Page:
Recent blog posts by Urvashi
May 30, 2013
It might be hard to imagine how something as fundamental as a toilet is not on the top of someone’s priority list. Or to understand why a patient stops taking his tuberculosis medication even though it’s free. But the reasons are simple: People living in extreme poverty face numerous challenges and conflicting priorities at every turn.
Dec 18, 2012
Children across India suffer needlessly from malnutrition. Evidence-based school health programs, administered well, are key to changing that situation. In the coming months, we look forward to progress on three clear fronts.
Oct 23, 2012
Careful planning now will help ensure state-by-state adoption of well-designed deworming programs. And if that happens, we may achieve a future in which intestinal worms and malnutrition are a rarity, not a baseline expectation, especially among the poor.
Oct 19, 2012
Rajasthan’s Deworming Program Targets 16M Kids – and Helps Blaze the Trail for Sustainable School Health Initiatives Nationwide
Deworming programs have been shown to be highly effective. With a long term commitment to the program, Rajasthan is likely to reap dual benefits from the program: Improved childhood health and elevated educational levels.
Jun 21, 2012
In the effort to promote universal access to sanitation, we can’t get distracted by the relative glamour of a technical design competition to reinvent the toilet. We also need an arsenal of non-technical strategies.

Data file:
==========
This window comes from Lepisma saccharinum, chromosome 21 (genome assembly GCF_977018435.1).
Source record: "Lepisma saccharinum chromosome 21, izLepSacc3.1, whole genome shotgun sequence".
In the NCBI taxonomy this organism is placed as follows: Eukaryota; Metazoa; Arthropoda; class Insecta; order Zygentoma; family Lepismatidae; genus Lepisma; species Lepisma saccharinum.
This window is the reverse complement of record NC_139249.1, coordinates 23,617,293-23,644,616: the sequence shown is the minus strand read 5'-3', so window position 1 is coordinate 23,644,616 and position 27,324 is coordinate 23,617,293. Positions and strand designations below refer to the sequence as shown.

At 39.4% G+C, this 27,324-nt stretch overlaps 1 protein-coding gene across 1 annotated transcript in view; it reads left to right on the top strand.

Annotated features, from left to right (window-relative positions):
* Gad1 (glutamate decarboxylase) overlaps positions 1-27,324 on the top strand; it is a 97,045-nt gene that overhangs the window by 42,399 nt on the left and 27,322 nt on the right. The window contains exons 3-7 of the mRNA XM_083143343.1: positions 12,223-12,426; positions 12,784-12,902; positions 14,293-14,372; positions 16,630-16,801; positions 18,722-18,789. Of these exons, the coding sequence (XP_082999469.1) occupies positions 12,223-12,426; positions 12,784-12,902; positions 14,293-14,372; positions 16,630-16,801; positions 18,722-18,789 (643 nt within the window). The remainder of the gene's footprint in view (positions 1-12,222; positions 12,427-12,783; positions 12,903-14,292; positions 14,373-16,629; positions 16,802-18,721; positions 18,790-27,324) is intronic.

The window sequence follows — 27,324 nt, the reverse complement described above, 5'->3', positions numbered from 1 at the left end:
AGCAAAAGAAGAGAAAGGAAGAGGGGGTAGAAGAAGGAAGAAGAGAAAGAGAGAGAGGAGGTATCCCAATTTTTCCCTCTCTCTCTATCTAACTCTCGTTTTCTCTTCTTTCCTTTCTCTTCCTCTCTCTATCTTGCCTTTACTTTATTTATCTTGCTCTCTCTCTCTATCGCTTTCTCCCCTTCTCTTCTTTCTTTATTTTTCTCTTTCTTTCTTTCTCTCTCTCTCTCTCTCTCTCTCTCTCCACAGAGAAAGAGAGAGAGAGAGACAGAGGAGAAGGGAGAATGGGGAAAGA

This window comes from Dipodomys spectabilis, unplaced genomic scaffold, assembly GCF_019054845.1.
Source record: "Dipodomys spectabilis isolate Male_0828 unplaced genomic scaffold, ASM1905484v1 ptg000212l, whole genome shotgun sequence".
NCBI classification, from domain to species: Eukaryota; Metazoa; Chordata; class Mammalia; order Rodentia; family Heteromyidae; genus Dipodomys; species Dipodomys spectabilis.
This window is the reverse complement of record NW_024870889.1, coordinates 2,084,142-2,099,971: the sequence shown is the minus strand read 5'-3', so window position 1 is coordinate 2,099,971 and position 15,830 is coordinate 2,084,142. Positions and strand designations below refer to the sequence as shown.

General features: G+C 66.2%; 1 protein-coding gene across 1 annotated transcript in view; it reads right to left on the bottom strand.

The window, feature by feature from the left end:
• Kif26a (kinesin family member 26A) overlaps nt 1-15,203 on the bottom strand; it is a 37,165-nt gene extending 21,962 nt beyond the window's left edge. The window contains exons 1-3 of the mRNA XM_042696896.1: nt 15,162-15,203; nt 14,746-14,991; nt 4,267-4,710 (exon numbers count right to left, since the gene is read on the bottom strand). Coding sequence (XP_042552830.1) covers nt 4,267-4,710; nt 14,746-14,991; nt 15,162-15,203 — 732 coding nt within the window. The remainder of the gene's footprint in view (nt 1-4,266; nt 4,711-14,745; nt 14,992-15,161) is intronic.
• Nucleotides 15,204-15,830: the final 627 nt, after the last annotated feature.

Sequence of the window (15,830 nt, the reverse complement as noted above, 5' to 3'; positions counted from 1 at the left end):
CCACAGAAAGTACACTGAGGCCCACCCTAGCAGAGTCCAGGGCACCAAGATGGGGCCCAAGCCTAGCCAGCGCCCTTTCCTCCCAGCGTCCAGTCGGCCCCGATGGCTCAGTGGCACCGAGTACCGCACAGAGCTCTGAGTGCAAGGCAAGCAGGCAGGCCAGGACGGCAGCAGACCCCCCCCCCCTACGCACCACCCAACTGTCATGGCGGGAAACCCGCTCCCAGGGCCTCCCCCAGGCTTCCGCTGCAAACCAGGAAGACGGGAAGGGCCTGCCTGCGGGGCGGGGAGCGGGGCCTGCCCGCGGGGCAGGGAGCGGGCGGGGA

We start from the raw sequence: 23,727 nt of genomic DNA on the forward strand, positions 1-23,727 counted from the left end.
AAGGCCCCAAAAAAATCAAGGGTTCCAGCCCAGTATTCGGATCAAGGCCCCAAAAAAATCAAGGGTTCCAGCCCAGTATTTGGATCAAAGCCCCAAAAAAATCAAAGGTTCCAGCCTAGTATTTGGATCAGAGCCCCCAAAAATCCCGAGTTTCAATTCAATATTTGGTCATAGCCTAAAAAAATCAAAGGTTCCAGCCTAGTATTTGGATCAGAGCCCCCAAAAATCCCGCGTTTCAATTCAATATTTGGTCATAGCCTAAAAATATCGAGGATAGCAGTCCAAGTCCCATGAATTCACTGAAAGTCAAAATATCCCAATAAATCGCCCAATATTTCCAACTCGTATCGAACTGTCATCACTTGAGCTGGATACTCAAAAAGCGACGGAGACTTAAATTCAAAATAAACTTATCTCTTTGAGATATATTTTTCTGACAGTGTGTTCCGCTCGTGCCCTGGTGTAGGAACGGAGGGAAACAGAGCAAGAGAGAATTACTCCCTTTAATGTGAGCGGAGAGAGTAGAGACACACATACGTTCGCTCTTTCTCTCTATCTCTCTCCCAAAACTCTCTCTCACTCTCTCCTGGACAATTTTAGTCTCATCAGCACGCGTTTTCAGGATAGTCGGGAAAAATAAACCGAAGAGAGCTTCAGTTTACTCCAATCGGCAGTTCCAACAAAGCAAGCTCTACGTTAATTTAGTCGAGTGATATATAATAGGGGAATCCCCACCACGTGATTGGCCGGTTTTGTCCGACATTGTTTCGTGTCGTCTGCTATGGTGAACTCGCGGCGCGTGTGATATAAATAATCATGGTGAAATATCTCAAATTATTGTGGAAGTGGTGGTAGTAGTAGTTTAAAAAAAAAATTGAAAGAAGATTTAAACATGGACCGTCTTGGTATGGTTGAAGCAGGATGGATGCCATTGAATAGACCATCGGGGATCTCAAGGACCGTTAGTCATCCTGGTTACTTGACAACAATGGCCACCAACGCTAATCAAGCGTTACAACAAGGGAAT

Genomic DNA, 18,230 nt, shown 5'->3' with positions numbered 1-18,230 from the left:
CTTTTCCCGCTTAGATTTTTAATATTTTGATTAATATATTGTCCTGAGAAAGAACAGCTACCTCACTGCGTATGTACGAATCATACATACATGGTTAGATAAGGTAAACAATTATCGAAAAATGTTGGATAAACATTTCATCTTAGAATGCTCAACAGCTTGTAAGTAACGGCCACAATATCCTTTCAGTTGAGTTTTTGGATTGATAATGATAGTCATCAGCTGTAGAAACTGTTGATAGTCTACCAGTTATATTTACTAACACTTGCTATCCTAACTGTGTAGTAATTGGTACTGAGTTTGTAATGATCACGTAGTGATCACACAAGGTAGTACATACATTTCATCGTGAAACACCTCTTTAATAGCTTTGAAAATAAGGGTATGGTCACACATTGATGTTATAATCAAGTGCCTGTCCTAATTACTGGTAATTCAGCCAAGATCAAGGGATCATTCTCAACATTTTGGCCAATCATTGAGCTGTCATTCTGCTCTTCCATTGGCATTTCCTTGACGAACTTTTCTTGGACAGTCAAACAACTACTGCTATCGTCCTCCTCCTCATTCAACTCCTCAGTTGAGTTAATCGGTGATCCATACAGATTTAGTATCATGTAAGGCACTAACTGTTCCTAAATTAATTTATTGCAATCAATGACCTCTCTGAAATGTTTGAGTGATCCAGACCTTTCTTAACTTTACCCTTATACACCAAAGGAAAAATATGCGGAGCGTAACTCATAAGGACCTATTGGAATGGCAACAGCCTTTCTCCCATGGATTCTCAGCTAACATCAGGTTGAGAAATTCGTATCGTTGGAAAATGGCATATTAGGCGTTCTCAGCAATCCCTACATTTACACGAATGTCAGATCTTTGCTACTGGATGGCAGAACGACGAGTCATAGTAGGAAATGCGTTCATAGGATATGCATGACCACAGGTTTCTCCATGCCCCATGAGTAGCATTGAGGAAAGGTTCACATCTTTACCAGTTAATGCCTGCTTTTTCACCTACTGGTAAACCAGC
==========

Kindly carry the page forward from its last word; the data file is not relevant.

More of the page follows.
Jun 07, 2012
Given the complexities involved, is the effort to link microloans to water and sanitation work worth pursuing? The answer is an unequivocal yes.
May 27, 2012
How can families break out of extreme poverty? An innovative West Bengal pilot program provides valuable insights.
Apr 12, 2012
Our job in the coming years is to bring the right government stakeholders and the right program-implementation partners to the table to help ensure that the existing solutions are effectively implemented using money that’s already there.
Apr 04, 2012
A recent article in the Stanford Social Innovation Review critiqued private foundations for the tendency to fund diseases that are “highly visible and ownable.” The critique hit home for us – not because it reflects the way we work, but rather because it reflects some of the thinking that’s led us to our current approach to health issues in India.